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Photoshop® CS4 Bible by Dan Moughamian, Simon Abrams, Stacy Cates

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17.1. Get Rid of Overall Pixelated Look

Noise, that excessive grain in an image, can result from using a high film speed (ISO) setting, from shooting in low-light conditions, or it can be introduced when scanning images on a flatbed scanner. Most point-and-shoot digital cameras produce noisy images with ISO settings above 400 — or less, in some cases. Some current high-end SLR (single-lens reflex) digital cameras, on the other hand, can shoot noise-free up to an ISO of 16.0.

There are two types of noise: color noise and luminance noise. Color noise, which is also referred to as chroma noise, appears as colored blobs that become really obvious when you zoom into the image. Trust me, once you know what to look for, they're all you'll be able to see when you look at images shot with cheap digital cameras. As its name would suggest, color noise is visible in one or more color channels of a photograph — most often the blue one. Click on the Channels panel's tab, or choose WindowsChannels, and click around between the different color channels of the image to examine where most of the color noise occurs. Luminance noise more closely resembles traditional film grain, and as a result, is often more tolerable than color noise.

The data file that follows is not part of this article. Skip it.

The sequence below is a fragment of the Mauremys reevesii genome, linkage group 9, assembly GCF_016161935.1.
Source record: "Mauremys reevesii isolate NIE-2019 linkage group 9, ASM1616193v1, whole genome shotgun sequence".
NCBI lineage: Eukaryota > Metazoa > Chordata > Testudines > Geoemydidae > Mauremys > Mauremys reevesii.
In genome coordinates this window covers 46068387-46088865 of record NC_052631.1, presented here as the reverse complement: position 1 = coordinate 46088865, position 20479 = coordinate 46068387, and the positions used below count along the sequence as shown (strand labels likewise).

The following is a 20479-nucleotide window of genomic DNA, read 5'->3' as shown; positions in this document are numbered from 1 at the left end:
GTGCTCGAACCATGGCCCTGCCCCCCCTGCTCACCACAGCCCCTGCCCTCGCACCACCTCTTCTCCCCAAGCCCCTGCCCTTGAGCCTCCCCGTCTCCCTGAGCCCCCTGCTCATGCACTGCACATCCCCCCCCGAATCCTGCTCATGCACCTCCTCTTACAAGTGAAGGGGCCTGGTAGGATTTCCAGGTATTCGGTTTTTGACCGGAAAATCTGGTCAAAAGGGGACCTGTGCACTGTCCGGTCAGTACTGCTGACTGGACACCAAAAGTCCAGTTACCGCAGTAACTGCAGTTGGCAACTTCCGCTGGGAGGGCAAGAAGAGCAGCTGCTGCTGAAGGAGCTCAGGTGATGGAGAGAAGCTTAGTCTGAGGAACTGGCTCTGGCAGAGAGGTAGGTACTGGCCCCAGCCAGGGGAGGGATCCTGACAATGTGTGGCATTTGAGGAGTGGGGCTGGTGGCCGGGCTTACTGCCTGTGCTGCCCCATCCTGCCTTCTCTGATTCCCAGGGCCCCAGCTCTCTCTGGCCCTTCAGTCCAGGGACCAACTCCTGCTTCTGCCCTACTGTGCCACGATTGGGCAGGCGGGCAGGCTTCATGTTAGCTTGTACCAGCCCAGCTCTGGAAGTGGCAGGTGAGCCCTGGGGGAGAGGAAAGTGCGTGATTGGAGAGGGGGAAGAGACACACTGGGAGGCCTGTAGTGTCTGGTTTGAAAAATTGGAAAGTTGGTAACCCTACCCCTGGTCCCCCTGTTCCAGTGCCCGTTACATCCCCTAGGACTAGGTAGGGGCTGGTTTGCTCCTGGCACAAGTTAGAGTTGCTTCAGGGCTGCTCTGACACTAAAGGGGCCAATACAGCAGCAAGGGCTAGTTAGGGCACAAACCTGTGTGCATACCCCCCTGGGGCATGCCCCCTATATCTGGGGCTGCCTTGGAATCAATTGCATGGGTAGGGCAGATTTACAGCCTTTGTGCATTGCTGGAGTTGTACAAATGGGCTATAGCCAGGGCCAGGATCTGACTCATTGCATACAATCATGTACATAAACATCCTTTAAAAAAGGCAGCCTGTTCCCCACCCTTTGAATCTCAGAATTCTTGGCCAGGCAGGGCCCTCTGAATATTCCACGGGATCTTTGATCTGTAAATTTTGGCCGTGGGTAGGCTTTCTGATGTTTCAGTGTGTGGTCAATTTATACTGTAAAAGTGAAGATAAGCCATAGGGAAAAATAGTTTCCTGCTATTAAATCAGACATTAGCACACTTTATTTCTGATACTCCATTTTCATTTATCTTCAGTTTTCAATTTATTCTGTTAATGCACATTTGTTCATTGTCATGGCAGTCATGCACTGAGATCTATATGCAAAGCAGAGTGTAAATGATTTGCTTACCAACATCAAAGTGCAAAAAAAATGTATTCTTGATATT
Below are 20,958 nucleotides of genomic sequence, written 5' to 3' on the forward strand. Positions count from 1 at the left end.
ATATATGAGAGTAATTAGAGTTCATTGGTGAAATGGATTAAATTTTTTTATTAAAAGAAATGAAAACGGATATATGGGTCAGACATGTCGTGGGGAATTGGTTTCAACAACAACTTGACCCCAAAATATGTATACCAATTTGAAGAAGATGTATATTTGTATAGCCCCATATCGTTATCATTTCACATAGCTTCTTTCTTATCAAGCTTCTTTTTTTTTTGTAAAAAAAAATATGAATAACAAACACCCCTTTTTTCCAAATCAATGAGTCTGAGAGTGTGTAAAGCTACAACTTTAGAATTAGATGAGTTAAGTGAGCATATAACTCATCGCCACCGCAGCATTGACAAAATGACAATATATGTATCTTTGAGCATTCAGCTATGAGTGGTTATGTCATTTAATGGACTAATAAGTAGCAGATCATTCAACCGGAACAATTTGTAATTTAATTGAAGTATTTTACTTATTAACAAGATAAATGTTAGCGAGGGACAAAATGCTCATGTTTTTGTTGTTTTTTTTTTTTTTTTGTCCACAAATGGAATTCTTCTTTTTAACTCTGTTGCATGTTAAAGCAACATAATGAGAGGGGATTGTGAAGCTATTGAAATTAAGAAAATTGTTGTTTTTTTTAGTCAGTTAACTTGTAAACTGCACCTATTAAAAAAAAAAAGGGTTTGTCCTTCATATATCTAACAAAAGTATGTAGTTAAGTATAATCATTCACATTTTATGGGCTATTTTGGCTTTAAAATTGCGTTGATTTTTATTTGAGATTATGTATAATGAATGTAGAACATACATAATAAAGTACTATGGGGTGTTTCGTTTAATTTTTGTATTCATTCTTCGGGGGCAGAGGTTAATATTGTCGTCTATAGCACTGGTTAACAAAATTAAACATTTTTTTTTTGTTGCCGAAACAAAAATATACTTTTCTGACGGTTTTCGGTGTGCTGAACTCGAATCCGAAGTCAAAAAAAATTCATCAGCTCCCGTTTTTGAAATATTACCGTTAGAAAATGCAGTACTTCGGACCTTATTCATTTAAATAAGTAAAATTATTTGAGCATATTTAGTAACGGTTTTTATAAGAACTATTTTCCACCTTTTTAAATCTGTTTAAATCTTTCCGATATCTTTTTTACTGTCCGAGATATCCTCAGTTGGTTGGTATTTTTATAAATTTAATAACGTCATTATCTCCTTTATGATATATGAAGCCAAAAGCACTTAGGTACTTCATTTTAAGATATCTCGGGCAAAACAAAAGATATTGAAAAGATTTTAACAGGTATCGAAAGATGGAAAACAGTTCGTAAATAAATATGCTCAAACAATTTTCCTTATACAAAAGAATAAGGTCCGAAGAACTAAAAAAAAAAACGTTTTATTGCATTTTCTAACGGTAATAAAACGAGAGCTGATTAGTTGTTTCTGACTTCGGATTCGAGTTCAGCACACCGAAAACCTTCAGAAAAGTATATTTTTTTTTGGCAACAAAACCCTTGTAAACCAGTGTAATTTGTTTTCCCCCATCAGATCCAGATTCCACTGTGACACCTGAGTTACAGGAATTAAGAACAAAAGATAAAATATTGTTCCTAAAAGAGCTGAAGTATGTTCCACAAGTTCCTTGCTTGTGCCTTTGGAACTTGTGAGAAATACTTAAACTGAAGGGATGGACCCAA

17.1.1. Reducing noise

Photoshop offers five options under the Noise section of the Filters menu. The first, Add Noise, is the only one that's used to introduce noise ...

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